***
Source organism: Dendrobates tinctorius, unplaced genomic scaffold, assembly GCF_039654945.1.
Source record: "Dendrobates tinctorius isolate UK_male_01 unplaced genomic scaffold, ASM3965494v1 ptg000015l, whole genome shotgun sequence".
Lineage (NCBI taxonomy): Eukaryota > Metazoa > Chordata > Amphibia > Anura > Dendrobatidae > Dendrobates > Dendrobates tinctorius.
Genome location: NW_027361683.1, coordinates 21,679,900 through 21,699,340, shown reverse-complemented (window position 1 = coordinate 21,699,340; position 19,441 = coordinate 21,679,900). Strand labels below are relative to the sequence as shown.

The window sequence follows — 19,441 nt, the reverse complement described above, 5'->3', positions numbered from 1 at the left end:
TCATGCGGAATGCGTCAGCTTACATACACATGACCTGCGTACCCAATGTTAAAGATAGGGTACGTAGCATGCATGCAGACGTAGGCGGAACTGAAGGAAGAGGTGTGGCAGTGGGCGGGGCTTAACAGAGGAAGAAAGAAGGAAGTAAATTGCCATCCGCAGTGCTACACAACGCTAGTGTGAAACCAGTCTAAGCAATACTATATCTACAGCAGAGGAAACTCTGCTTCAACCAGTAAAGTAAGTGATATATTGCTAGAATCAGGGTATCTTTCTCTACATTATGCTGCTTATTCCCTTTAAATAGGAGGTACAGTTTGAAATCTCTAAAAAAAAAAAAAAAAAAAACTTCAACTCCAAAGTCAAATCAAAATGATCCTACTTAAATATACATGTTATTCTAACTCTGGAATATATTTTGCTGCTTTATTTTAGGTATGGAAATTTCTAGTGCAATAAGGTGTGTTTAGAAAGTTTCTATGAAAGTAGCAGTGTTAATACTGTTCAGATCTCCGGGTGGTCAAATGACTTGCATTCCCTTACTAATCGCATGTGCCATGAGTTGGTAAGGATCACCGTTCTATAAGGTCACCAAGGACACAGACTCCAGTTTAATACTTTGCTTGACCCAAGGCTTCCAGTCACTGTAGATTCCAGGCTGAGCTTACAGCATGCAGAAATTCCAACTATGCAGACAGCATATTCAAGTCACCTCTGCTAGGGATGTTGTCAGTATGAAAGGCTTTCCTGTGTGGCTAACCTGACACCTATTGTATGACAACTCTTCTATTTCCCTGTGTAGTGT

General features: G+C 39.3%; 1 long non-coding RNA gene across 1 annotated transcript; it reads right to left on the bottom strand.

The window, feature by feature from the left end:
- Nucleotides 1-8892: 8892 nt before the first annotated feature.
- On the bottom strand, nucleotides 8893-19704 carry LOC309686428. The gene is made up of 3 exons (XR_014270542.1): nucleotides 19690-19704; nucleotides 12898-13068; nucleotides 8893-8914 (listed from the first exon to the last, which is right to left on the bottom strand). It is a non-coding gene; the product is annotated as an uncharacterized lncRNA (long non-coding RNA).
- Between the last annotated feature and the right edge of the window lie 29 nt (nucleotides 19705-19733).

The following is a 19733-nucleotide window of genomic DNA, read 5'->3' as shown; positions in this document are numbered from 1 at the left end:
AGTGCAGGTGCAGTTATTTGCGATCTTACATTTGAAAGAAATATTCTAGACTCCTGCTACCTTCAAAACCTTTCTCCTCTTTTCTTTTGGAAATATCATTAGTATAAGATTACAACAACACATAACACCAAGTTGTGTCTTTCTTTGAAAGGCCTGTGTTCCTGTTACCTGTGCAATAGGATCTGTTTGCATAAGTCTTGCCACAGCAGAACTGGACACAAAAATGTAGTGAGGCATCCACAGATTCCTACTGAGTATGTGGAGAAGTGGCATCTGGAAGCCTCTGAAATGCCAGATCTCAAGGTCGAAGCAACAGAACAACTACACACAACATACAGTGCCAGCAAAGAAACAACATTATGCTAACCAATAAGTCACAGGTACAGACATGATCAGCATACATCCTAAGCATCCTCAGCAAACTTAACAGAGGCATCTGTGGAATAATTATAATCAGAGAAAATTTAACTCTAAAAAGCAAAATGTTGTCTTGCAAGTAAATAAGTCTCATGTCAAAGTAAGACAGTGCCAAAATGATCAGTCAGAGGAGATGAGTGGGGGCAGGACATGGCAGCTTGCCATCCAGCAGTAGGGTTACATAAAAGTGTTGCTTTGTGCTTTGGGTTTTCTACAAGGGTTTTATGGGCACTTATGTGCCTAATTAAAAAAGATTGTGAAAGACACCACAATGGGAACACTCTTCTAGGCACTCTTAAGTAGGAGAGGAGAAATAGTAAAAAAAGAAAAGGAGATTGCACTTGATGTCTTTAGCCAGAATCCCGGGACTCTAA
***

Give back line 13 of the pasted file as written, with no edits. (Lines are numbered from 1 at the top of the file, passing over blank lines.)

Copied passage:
AGTGCAGGTGCAGTTATTTGCGATCTTACATTTGAAAGAAATATTCTAGACTCCTGCTACCTTCAAAACCTTTCTCCTCTTTTCTTTTGGAAATATCATTAGTATAAGATTACAACAACACATAACACCAAGTTGTGTCTTTCTTTGAAAGGCCTGTGTTCCTGTTACCTGTGCAATAGGATCTGTTTGCATAAGTCTTGCCACAGCAGAACTGGACACAAAAATGTAGTGAGGCATCCACAGATTCCTACTGAGTATGTGGAGAAGTGGCATCTGGAAGCCTCTGAAATGCCAGATCTCAAGGTCGAAGCAACAGAACAACTACACACAACATACAGTGCCAGCAAAGAAACAACATTATGCTAACCAATAAGTCACAGGTACAGACATGATCAGCATACATCCTAAGCATCCTCAGCAAACTTAACAGAGGCATCTGTGGAATAATTATAATCAGAGAAAATTTAACTCTAAAAAGCAAAATGTTGTCTTGCAAGTAAATAAGTCTCATGTCAAAGTAAGACAGTGCCAAAATGATCAGTCAGAGGAGATGAGTGGGGGCAGGACATGGCAGCTTGCCATCCAGCAGTAGGGTTACATAAAAGTGTTGCTTTGTGCTTTGGGTTTTCTACAAGGGTTTTATGGGCACTTATGTGCCTAATTAAAAAAGATTGTGAAAGACACCACAATGGGAACACTCTTCTAGGCACTCTTAAGTAGGAGAGGAGAAATAGTAAAAAAAGAAAAGGAGATTGCACTTGATGTCTTTAGCCAGAATCCCGGGACTCTAA